At this point, I decided to extend the range a bit.  I worked on accuracy in this string of fire.  Unfortunately, my groups opened up more than I wold have liked.  Furthermore, I had noticed in the previous drill that my shots were starting to group to the left/ low left.  I decided to research ways to fix this once I got home.  Also, I figured I could ask the folks at Asymmetric to watch me and see if they could pick out what was going on.

On a side note, if you take a look at the top of the target, then you will see a "rip".  That, in fact, was a round that I must have fired into the metal hanger and then ricocheted on through the target.  I was kind of mad at myself because I thought for sure I was on target when I broke the shot.  Oh well, practice, practice.

One handed shooting.  Left hand/group on the left 7, Right hand/group on the right 7 at 3 yds
I brought the target back to 3 yds for one handed shooting.  My shooting was slow and for accuracy.  I was surprised that I was really fairly tight on my groupings.  I did ten with the left and ten with the right.  You can see my groups on the 7's on the target

I will be sure to write up an After Action Report (AAR) about my class at Asymmetric in the next few weeks after I attend.  If anyone has any tips on how to correct my slight bias to the left / low left tendency, then I am always open to the advice.  Outside of the drills I just mentioned, are there any drills that you would like to share that you find useful in sharpening your skills?  Any recommendations on a shot timer?

Wednesday, September 25, 2013

To Protect and Serve... Or Not

Police officers are not perfect:

CMPD charges officer with voluntary manslaughter

I do not like disparaging police.  I have friends and neighbors who are police officers.  They are all good folks.  I want to use this story to make a couple of points.  The first is about a false perception that a lot of folks seem to have.  A lot of cops are not trained properly.  They are as varied as you or I.  When the gun control crowd says that "civilians" (a misnomer, as cops are civilians as well) should not have access to certain firearms or "high cap mags" (another misnomer) they often point to the fact that the police should only have these because they are "trained".  There are average joe's that probably shoot more in one year than some police officers will in their entire career!  As Uncle Si would say, "That's a fact, Jack!"

The other point I would like to make is that this was a rare case of police officers being held liable for what they did.  All over the country, police get away with some pretty egregious violations.  The NYPD is the poster child for this.  Here are two examples that spring to my mind:

NYPD: 9 shooting bystander victims hit by police gunfire

Times Square shooting: NYPD officers shoot two innocent bystanders near Times Square

No accountability.  What. So. Ever.  If you or I, in the course of defending ourselves, were to miss our target and hit someone else, then we would be charged with crimes.  Not so with these two cases.  There are several just like it every year.  We need to start holding our officers to higher standards.  Don't take the shot if you can't make it.  If nothing else, then up the training for our officers.  Hitting bystanders is unacceptable.  Period.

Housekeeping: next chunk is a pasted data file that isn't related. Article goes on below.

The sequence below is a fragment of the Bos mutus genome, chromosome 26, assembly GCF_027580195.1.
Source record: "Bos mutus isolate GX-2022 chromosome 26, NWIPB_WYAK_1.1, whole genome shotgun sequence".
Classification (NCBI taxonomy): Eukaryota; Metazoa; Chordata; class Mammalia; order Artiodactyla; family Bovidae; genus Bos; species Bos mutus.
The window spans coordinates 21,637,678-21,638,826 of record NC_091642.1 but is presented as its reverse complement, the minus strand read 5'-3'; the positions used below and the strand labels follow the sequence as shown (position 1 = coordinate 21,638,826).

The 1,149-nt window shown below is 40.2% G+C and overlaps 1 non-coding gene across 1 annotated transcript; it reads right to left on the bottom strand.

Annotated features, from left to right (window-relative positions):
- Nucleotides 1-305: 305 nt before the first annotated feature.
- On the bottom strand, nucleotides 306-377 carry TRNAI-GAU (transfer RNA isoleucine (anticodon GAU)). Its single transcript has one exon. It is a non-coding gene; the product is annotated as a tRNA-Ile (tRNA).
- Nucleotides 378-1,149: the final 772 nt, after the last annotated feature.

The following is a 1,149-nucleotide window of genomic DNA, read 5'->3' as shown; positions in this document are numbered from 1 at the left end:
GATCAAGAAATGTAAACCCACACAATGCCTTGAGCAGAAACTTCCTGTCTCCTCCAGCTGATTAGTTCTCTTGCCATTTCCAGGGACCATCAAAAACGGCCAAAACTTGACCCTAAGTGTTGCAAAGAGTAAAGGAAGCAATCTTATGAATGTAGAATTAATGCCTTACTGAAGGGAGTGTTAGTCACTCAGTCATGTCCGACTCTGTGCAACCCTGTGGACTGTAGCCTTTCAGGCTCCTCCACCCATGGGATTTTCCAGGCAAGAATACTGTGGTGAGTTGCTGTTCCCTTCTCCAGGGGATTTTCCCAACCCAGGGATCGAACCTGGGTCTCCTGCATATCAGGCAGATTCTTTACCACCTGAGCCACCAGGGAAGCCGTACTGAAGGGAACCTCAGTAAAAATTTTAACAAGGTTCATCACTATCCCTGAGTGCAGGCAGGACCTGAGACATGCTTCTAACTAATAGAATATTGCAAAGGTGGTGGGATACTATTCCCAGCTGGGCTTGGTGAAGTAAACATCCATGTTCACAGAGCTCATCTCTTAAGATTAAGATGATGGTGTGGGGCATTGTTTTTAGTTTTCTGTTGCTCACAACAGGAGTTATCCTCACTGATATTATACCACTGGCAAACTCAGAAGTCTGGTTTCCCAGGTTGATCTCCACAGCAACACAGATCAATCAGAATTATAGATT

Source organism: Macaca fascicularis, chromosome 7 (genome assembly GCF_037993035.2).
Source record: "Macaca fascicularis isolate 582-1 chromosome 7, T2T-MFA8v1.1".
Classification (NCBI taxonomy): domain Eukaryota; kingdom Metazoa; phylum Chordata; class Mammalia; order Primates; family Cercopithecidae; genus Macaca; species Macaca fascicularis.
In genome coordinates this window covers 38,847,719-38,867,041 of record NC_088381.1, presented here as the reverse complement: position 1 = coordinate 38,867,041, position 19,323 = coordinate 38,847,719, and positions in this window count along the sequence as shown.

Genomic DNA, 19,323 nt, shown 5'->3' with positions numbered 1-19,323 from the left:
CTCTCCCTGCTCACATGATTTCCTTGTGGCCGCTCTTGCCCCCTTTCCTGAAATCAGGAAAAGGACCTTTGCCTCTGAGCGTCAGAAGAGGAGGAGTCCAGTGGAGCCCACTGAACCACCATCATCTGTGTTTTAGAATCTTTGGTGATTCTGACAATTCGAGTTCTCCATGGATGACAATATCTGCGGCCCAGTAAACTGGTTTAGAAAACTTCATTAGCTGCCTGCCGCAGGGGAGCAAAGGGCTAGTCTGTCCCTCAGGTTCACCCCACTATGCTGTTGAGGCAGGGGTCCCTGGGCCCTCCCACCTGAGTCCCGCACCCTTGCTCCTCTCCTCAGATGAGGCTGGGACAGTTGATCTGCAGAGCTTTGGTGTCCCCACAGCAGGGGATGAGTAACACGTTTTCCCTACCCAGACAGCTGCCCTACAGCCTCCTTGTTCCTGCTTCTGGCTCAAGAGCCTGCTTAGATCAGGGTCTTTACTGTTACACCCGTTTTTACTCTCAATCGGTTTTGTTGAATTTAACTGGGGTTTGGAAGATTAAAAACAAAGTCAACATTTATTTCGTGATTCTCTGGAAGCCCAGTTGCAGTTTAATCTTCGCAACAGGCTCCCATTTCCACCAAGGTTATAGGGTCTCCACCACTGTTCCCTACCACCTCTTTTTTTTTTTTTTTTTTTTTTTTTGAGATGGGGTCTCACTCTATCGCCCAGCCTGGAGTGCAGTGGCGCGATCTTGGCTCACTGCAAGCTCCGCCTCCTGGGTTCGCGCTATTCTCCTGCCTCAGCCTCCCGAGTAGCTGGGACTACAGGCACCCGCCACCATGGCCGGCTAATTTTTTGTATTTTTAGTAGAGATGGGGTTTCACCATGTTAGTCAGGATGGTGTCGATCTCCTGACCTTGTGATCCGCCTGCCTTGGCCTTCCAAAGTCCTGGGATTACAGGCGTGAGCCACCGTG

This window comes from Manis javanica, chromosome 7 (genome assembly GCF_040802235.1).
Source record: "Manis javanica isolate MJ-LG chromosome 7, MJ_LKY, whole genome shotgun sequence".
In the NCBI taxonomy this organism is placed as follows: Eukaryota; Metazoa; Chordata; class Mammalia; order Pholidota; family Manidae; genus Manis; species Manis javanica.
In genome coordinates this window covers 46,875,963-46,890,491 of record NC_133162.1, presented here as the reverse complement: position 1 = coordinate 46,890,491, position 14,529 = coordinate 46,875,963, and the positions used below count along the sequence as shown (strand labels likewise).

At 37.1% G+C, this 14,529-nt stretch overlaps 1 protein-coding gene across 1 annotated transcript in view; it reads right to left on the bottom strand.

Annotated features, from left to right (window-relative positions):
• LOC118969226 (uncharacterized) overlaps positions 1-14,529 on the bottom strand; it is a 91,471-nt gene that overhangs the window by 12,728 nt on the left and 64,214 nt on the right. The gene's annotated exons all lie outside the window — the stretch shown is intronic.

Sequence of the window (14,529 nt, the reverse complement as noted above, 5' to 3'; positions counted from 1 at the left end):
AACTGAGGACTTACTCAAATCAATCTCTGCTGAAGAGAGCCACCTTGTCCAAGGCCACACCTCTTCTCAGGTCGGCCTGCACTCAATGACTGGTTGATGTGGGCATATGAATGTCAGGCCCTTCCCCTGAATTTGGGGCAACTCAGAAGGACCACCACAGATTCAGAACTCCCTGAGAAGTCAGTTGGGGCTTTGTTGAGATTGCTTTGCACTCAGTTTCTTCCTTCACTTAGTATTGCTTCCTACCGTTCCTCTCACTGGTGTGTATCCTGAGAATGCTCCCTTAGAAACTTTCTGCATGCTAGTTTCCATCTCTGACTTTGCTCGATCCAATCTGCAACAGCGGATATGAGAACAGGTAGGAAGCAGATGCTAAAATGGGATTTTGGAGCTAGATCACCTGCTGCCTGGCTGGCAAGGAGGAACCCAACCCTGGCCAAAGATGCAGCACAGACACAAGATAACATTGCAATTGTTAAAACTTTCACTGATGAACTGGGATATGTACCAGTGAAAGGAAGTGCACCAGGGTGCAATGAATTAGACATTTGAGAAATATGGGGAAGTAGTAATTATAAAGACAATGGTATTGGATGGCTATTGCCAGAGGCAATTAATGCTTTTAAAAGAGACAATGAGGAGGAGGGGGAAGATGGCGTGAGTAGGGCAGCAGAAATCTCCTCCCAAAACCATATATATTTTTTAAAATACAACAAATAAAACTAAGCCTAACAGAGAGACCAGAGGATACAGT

Without looking it up, what is your best guess for the amount of training your police force gets on average?  What ideas do you have to address the lack of training?  What should happen to law enforcement officers who hit bystanders?  Serious answers please.  I do not want this to become a bash fest.

Monday, September 23, 2013

DGU of the Day: Pregnant Woman Fends Off Two Burglars

A once reluctant woman realizes the value of having a gun in the home for defense.

Pregnant woman shoots at two men breaking into home

Just a couple of points I'd like to make on this one.

First, people become "true believers" once they are faced with a situation where they need a gun to defend themselves.  The fortunate ones are those who actually had the forethought to obtain one.  You can imagine what happens to those who decided that "guns are evil".

Second, the lady states that she did not want to shoot the men and that she shot the truck to aid in identifying the truck.  Frankly, this was not a smart move.  This is akin to taking Crazy Uncle Joe Biden's advice and firing your shotgun into the air to scare away intruders.  If the situation is serious enough for you to draw your weapon, then it is serious enough that you need to stop your assailant, so you better be aiming accordingly.  Otherwise, you may find yourself being charged with violating the law in some states.  Food for thought: Hypothetically, who's to say they didn't have their own weapon in the truck and come back to take her out?

Wednesday, September 18, 2013

DGU of the Day: Drunk Decides To Invite Himself In

Looks like this guy was lucky the homeowner did not decide to ventilate him.

Homeowner showed 'amazing restraint,' didn't shoot burglar

I don't like to Monday morning quarterback a DGU.  However, without more information I think the better course of action would have been to get the family to a safe room and wait there with the gun pointed at the door until police arrived.  But hey, it ended well, so what the hell do I know?